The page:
In the past few years you have published several books, been an active contributor in academic circles, and engaged a large audience through social media. Do you set a strict schedule to maintain this level of productivity or do you find other ways to sustain your work?
I have a bullet journal. It is not very decorative, but it is great for making checklists, and I like checking things off (yeah, I’m an overachiever). I read a certain amount of stories each day with my breakfast, and most of my blogging and social media posts are scheduled for specific days. It also helps that I do a lot of the storytelling research purely for fun. Sometimes I just feel like looking up folktales about a topic, or from a place, and I enjoy going down the research rabbit hole. It’s one of the things I do for fun.
"I have a bullet journal. It is not very decorative, but it is great for making checklists, and I like checking things off..."
Your work on folktales from around the world spans both continents and centuries. Is this work driven primarily by personal passion or do you hope that your translations become contributions to the ever evolving conversation on globalization?
It is mostly personal passion. I love learning about cultures through their stories. I started the “Following folktales around the world” reading challenge a few years ago, and I still have about 40 countries left to read folktale collections from! As for contributions: With my books I hope to bring Hungarian folktales to English-speaking audiences and storytellers, because they are not very well represented on the English language folktale market. On the flip side, I translate a lot of tales into Hungarian so that Hungarian audiences can have access to them as well.
"With my books I hope to bring Hungarian folktales to English-speaking audiences and storytellers,
One of your first books was Tales of Superhuman Powers: 55 Traditional Stories from Around the World. Today more than ever, North Americans are flocking to the theater to watch movies about superheroes and traditional story-telling media, such as comic books and graphic novels, are becoming popular again. Given your work in this field, what do you think draws people to stories about superheroes? Is it human nature? Is it a part of our mythos or culture? Is there perhaps something psychological at work?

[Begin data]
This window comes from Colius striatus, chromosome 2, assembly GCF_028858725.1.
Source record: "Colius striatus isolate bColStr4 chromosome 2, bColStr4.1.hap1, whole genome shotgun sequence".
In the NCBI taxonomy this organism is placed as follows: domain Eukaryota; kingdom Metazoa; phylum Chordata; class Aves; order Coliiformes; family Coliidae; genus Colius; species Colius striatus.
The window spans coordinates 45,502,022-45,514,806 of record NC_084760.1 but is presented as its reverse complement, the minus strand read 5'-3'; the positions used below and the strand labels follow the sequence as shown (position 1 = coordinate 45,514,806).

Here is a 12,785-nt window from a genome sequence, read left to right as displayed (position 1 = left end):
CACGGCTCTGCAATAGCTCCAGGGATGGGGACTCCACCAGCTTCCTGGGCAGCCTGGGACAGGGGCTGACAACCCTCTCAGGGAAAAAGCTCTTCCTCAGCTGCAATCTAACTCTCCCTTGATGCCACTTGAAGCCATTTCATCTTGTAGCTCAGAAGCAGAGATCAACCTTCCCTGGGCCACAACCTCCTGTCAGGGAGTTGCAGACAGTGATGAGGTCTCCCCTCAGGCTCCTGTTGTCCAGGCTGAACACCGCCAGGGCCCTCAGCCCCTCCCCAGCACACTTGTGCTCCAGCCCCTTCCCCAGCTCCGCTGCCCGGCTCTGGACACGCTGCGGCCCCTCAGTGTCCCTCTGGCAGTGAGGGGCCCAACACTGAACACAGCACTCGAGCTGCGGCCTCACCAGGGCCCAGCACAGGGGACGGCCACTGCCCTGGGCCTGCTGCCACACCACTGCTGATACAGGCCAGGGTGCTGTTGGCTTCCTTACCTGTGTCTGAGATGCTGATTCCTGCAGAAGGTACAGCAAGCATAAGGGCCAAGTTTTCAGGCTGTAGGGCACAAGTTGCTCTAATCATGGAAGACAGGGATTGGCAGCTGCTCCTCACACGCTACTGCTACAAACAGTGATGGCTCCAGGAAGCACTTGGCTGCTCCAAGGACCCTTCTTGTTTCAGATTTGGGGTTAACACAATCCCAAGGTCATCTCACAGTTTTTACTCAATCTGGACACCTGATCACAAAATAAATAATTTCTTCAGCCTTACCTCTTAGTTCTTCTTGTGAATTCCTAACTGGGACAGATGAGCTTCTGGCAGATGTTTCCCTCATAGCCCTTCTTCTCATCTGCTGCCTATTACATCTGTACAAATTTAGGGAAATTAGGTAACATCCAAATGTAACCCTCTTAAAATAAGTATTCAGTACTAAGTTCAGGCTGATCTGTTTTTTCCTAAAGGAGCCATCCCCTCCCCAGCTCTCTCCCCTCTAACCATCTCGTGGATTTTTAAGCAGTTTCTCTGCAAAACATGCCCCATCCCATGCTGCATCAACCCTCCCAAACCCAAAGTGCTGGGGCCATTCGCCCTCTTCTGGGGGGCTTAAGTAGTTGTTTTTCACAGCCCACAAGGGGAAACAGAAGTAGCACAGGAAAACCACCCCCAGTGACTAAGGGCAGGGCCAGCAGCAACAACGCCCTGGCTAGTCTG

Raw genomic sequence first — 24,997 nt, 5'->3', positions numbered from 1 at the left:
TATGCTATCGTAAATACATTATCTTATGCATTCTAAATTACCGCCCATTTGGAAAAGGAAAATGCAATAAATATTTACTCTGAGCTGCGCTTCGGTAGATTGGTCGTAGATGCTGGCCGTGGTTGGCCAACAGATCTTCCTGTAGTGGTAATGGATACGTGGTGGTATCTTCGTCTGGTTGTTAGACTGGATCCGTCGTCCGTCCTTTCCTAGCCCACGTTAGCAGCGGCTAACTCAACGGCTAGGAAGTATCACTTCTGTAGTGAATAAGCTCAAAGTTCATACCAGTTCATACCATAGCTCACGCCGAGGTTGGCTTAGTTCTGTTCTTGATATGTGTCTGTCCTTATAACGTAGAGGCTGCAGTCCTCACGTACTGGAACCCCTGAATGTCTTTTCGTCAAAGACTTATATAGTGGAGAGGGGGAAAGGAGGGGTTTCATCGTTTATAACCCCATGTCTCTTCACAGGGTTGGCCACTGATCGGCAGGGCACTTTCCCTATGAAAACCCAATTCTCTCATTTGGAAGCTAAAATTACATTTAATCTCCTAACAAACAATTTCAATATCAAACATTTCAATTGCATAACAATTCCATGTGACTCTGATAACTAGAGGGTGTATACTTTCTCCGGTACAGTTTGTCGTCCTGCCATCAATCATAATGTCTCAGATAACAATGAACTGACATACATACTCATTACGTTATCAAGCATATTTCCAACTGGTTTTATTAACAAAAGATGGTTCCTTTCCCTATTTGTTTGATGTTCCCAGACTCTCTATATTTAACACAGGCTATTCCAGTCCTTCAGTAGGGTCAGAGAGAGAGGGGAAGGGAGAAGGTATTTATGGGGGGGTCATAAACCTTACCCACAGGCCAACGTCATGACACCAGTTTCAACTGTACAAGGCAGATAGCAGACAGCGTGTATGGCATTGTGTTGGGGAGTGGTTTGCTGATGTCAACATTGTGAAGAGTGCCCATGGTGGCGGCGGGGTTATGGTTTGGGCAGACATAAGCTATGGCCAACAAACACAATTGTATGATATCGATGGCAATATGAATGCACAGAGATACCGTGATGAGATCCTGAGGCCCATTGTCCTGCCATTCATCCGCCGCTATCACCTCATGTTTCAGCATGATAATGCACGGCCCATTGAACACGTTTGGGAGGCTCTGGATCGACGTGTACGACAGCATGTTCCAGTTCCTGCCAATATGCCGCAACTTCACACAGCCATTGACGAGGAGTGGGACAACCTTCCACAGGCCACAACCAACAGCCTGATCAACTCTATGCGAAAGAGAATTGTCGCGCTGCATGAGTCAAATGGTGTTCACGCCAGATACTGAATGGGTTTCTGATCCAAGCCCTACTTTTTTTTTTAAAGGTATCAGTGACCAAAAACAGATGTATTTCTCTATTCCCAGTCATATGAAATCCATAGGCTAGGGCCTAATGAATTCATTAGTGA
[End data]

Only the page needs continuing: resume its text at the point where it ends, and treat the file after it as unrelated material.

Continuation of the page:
"My personal favorite thing about these “superhero” tales is teamwork.
Earlier this year you released a book titled Forum-Based Role Playing Games as Digital Storytelling in which you describe an emergent form of digital storytelling facilitated through online platforms. Through this experience you discovered “a subculture of unbound creativity” as people wrote novel length descriptions of fictional characters and experience that they lived through these digital worlds. As a professional story-teller yourself, what drew you to engage with and study these emerging communities?
And the stories that come out of it stay online, and you can go back and read them for fun, or out of nostalgia. There are sites where I have been active for 8-10 years, and the stories still keep surprising and entertaining me. I love creating them in cooperation with others, rather than just writing things alone.
In your 2018 publication Dancing on Blades: Rare and Exquisite Folktales from the Carpathian Mountains, you translate the tales of Anna Pályuk, a Rusyn woman who married into a Hungarian family. I find myself challenged by the task of ‘crossing cultures’ as I work with Icelandic source material from a different culture and time. How did you preserve the essence of Anna Pályuk’s stories while translating them for a modern reader? Were there any guidelines or strategies that helped to guide your process?
Joseph Campbell believed that common connections existed between stories from many parts of the world and summarized some of the key aspects of those similarities in what he called the Heroic Journey. Do folktales from around the world share much in your experience or have you found them to be highly distinctive to the culture they were first told in?
I have a bone to pick with the Hero’s Journey. For one, it only fits a sub-category of folktales, usually known as wonder tales or fairy tales. The more one digs into different kinds of traditional stories, the less the theory holds up. Plus, as a storyteller, I tend to focus on how the story is embellished, rather than the basic plot. A lot of tales can be boiled down to “someone gets into trouble, then gets out of it”, but let’s be honest, that is not what makes one tale more compelling than another. There are tale types that exist all around the world, but I only ever really liked one or two variant of them and the rest just didn’t click, because of small details.
"The more one digs into different kinds of traditional stories, the less the theory holds up.
Where can readers find more of your work and stay up to date on your latest publications?
I regularly blog through my website and I have a professional Facebook page. You can also follow me on Twitter.
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Joshua Gillingham is an author, editor, and game designer from Vancouver Island, Canada.